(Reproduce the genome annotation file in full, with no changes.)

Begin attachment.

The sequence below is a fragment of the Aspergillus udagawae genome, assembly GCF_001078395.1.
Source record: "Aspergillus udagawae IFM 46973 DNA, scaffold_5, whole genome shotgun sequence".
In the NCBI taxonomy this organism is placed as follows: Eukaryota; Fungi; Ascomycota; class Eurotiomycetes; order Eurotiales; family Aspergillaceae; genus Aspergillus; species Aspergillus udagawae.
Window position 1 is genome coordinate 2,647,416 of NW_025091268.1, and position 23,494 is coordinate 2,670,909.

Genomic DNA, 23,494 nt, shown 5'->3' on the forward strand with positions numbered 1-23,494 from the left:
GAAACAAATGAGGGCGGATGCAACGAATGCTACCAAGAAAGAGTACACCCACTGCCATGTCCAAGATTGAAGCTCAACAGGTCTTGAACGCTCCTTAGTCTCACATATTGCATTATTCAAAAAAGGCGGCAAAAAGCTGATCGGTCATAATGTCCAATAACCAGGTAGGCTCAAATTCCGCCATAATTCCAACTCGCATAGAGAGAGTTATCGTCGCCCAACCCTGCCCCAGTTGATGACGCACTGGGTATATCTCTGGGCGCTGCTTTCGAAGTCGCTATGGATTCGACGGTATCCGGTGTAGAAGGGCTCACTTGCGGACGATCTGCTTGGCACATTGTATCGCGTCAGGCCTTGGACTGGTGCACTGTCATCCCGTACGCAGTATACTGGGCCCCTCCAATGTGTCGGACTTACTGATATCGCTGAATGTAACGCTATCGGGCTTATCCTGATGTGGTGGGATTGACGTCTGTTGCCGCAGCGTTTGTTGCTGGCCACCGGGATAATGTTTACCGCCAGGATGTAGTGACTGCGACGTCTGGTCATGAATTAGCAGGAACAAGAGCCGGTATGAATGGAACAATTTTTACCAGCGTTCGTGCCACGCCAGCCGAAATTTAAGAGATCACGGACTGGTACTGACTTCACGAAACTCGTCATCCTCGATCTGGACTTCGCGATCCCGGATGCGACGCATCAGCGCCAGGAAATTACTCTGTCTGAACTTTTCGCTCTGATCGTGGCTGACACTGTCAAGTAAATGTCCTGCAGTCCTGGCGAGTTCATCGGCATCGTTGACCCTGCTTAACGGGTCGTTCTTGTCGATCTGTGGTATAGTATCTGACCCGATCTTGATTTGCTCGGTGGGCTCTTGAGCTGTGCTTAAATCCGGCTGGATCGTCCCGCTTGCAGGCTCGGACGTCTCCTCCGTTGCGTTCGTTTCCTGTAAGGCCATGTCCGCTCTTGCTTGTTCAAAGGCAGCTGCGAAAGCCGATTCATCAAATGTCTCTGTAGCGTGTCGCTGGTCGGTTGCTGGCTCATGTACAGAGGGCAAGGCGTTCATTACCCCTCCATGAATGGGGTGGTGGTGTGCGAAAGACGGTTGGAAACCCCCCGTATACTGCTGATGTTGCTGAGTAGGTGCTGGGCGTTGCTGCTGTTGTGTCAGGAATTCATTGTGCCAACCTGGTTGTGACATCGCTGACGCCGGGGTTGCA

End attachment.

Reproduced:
The sequence below is a fragment of the Aspergillus udagawae genome, assembly GCF_001078395.1.
Source record: "Aspergillus udagawae IFM 46973 DNA, scaffold_5, whole genome shotgun sequence".
In the NCBI taxonomy this organism is placed as follows: Eukaryota; Fungi; Ascomycota; class Eurotiomycetes; order Eurotiales; family Aspergillaceae; genus Aspergillus; species Aspergillus udagawae.
Window position 1 is genome coordinate 2,647,416 of NW_025091268.1, and position 23,494 is coordinate 2,670,909.

Genomic DNA, 23,494 nt, shown 5'->3' on the forward strand with positions numbered 1-23,494 from the left:
GAAACAAATGAGGGCGGATGCAACGAATGCTACCAAGAAAGAGTACACCCACTGCCATGTCCAAGATTGAAGCTCAACAGGTCTTGAACGCTCCTTAGTCTCACATATTGCATTATTCAAAAAAGGCGGCAAAAAGCTGATCGGTCATAATGTCCAATAACCAGGTAGGCTCAAATTCCGCCATAATTCCAACTCGCATAGAGAGAGTTATCGTCGCCCAACCCTGCCCCAGTTGATGACGCACTGGGTATATCTCTGGGCGCTGCTTTCGAAGTCGCTATGGATTCGACGGTATCCGGTGTAGAAGGGCTCACTTGCGGACGATCTGCTTGGCACATTGTATCGCGTCAGGCCTTGGACTGGTGCACTGTCATCCCGTACGCAGTATACTGGGCCCCTCCAATGTGTCGGACTTACTGATATCGCTGAATGTAACGCTATCGGGCTTATCCTGATGTGGTGGGATTGACGTCTGTTGCCGCAGCGTTTGTTGCTGGCCACCGGGATAATGTTTACCGCCAGGATGTAGTGACTGCGACGTCTGGTCATGAATTAGCAGGAACAAGAGCCGGTATGAATGGAACAATTTTTACCAGCGTTCGTGCCACGCCAGCCGAAATTTAAGAGATCACGGACTGGTACTGACTTCACGAAACTCGTCATCCTCGATCTGGACTTCGCGATCCCGGATGCGACGCATCAGCGCCAGGAAATTACTCTGTCTGAACTTTTCGCTCTGATCGTGGCTGACACTGTCAAGTAAATGTCCTGCAGTCCTGGCGAGTTCATCGGCATCGTTGACCCTGCTTAACGGGTCGTTCTTGTCGATCTGTGGTATAGTATCTGACCCGATCTTGATTTGCTCGGTGGGCTCTTGAGCTGTGCTTAAATCCGGCTGGATCGTCCCGCTTGCAGGCTCGGACGTCTCCTCCGTTGCGTTCGTTTCCTGTAAGGCCATGTCCGCTCTTGCTTGTTCAAAGGCAGCTGCGAAAGCCGATTCATCAAATGTCTCTGTAGCGTGTCGCTGGTCGGTTGCTGGCTCATGTACAGAGGGCAAGGCGTTCATTACCCCTCCATGAATGGGGTGGTGGTGTGCGAAAGACGGTTGGAAACCCCCCGTATACTGCTGATGTTGCTGAGTAGGTGCTGGGCGTTGCTGCTGTTGTGTCAGGAATTCATTGTGCCAACCTGGTTGTGACATCGCTGACGCCGGGGTTGCA